Picture: SUPPLIED
Picture: SUPPLIED

Marketing nirvana is when a positively oriented social media post goes viral. That’s exactly what happened when a group of students created a hilarious video showing how Woolworths’s branded water changed their accents.

What became known as the #WooliesWaterChallenge has inspired others to put their own unique spin on the challenge.

The group behind the video, Qhama Sinkila, Gomolemo Nkwana, Banele Moss and Itumeleng Moboko, say they did not make the #WooliesWaterChallenge video to engage  with the brand. “We just randomly make videos,” explained Sinkila  at the recent Sunday Times 2019 Gen Next conference, held in partnership with HDI Youth Consultancy.

The video was posted around midnight and by morning had garnered millions of impressions, prompting Woolworths to suggest collaborating with the group in the future. The video soon elicited a number of parody responses, including one by a white Johannesburg resident, whose speech morphed into perfectly fluent Zulu after drinking the water. Using a quote from the original video, the retailer encourages consumers to “keep it going; keep it flowing”.

The appeal of the video was its artlessness and the fact that the brand clearly had not paid the group to produce the skit.

The group behind the #WooliesWaterChallenge says the success of this video clearly illustrates that brands should not restrict themselves to partnering only with famous people, because not all famous people are influential.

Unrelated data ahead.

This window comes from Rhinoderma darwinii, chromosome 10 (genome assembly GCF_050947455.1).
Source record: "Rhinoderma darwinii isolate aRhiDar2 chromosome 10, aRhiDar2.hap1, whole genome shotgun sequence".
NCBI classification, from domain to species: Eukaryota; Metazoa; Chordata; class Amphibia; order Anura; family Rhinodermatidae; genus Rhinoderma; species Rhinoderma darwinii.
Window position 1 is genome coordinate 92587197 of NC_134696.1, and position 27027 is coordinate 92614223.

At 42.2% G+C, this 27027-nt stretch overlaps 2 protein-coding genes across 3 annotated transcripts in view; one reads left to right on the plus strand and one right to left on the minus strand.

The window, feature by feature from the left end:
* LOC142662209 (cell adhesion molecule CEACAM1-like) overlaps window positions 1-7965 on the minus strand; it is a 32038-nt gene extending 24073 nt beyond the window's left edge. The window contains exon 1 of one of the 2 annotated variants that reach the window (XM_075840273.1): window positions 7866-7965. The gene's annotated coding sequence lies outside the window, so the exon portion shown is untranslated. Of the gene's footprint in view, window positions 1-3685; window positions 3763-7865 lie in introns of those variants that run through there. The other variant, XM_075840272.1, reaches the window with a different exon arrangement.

The big take-out

The #WooliesWaterChallenge illustrates the power of a great idea.

This is their message to marketing managers: develop strategies to get people to love your brand, be inspirational and make consumers want to connect with the brand. And the way to do this doesn’t always mean using celebrities.

When brands do decide to use influencers, they should be more focused on how these influencers engage with their followers. They should also pay attention to the quality of their interactions with their followers rather than look at follower numbers.

When choosing who to follow on Instagram, young people are influenced by what the influencer stands for and how authentic he or she is, says Nono Ditshego, a member of the HDI Youth Marketeers junior board of directors.